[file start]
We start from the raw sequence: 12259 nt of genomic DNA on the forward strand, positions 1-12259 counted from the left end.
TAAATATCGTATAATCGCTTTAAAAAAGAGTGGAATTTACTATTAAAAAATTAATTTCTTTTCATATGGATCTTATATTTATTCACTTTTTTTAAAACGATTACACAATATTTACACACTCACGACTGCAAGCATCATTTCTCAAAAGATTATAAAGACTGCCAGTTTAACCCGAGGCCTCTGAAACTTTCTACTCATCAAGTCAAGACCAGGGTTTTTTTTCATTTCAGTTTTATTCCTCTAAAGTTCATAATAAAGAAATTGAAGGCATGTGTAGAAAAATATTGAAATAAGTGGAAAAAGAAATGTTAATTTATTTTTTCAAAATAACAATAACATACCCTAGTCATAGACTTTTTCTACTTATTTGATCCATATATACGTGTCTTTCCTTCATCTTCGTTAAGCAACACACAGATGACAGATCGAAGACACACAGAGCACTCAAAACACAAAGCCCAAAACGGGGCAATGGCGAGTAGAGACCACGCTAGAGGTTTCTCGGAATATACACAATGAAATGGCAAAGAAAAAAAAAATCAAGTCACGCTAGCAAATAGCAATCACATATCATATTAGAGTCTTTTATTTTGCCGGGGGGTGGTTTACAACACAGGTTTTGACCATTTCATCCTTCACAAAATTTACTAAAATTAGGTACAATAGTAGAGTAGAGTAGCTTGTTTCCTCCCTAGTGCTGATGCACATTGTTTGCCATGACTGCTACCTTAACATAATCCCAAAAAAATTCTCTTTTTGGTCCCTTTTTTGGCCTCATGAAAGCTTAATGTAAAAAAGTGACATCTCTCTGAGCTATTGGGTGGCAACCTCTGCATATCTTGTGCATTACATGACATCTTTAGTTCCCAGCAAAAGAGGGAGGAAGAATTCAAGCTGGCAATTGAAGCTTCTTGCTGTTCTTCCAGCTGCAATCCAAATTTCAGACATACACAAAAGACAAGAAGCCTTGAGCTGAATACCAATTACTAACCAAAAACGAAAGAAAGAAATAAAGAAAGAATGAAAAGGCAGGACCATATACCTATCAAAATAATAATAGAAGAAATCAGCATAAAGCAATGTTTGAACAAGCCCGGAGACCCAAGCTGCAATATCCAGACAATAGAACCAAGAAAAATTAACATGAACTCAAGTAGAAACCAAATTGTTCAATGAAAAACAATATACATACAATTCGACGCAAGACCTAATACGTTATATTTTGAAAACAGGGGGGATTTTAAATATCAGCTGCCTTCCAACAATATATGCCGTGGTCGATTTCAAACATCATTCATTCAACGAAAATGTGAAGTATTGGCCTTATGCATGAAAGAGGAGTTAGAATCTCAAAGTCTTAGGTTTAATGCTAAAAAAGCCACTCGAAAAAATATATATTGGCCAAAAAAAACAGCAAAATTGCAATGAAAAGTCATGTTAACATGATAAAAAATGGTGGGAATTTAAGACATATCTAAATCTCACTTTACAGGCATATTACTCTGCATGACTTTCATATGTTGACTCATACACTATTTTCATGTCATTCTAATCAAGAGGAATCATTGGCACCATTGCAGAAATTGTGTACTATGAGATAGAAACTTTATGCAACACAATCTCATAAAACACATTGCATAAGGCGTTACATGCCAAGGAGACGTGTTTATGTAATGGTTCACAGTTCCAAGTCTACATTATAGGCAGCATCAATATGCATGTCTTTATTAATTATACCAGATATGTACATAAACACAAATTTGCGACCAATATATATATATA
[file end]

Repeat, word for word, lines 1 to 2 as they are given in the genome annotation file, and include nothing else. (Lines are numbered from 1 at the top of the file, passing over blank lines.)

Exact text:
We start from the raw sequence: 12259 nt of genomic DNA on the forward strand, positions 1-12259 counted from the left end.
TAAATATCGTATAATCGCTTTAAAAAAGAGTGGAATTTACTATTAAAAAATTAATTTCTTTTCATATGGATCTTATATTTATTCACTTTTTTTAAAACGATTACACAATATTTACACACTCACGACTGCAAGCATCATTTCTCAAAAGATTATAAAGACTGCCAGTTTAACCCGAGGCCTCTGAAACTTTCTACTCATCAAGTCAAGACCAGGGTTTTTTTTCATTTCAGTTTTATTCCTCTAAAGTTCATAATAAAGAAATTGAAGGCATGTGTAGAAAAATATTGAAATAAGTGGAAAAAGAAATGTTAATTTATTTTTTCAAAATAACAATAACATACCCTAGTCATAGACTTTTTCTACTTATTTGATCCATATATACGTGTCTTTCCTTCATCTTCGTTAAGCAACACACAGATGACAGATCGAAGACACACAGAGCACTCAAAACACAAAGCCCAAAACGGGGCAATGGCGAGTAGAGACCACGCTAGAGGTTTCTCGGAATATACACAATGAAATGGCAAAGAAAAAAAAAATCAAGTCACGCTAGCAAATAGCAATCACATATCATATTAGAGTCTTTTATTTTGCCGGGGGGTGGTTTACAACACAGGTTTTGACCATTTCATCCTTCACAAAATTTACTAAAATTAGGTACAATAGTAGAGTAGAGTAGCTTGTTTCCTCCCTAGTGCTGATGCACATTGTTTGCCATGACTGCTACCTTAACATAATCCCAAAAAAATTCTCTTTTTGGTCCCTTTTTTGGCCTCATGAAAGCTTAATGTAAAAAAGTGACATCTCTCTGAGCTATTGGGTGGCAACCTCTGCATATCTTGTGCATTACATGACATCTTTAGTTCCCAGCAAAAGAGGGAGGAAGAATTCAAGCTGGCAATTGAAGCTTCTTGCTGTTCTTCCAGCTGCAATCCAAATTTCAGACATACACAAAAGACAAGAAGCCTTGAGCTGAATACCAATTACTAACCAAAAACGAAAGAAAGAAATAAAGAAAGAATGAAAAGGCAGGACCATATACCTATCAAAATAATAATAGAAGAAATCAGCATAAAGCAATGTTTGAACAAGCCCGGAGACCCAAGCTGCAATATCCAGACAATAGAACCAAGAAAAATTAACATGAACTCAAGTAGAAACCAAATTGTTCAATGAAAAACAATATACATACAATTCGACGCAAGACCTAATACGTTATATTTTGAAAACAGGGGGGATTTTAAATATCAGCTGCCTTCCAACAATATATGCCGTGGTCGATTTCAAACATCATTCATTCAACGAAAATGTGAAGTATTGGCCTTATGCATGAAAGAGGAGTTAGAATCTCAAAGTCTTAGGTTTAATGCTAAAAAAGCCACTCGAAAAAATATATATTGGCCAAAAAAAACAGCAAAATTGCAATGAAAAGTCATGTTAACATGATAAAAAATGGTGGGAATTTAAGACATATCTAAATCTCACTTTACAGGCATATTACTCTGCATGACTTTCATATGTTGACTCATACACTATTTTCATGTCATTCTAATCAAGAGGAATCATTGGCACCATTGCAGAAATTGTGTACTATGAGATAGAAACTTTATGCAACACAATCTCATAAAACACATTGCATAAGGCGTTACATGCCAAGGAGACGTGTTTATGTAATGGTTCACAGTTCCAAGTCTACATTATAGGCAGCATCAATATGCATGTCTTTATTAATTATACCAGATATGTACATAAACACAAATTTGCGACCAATATATATATATA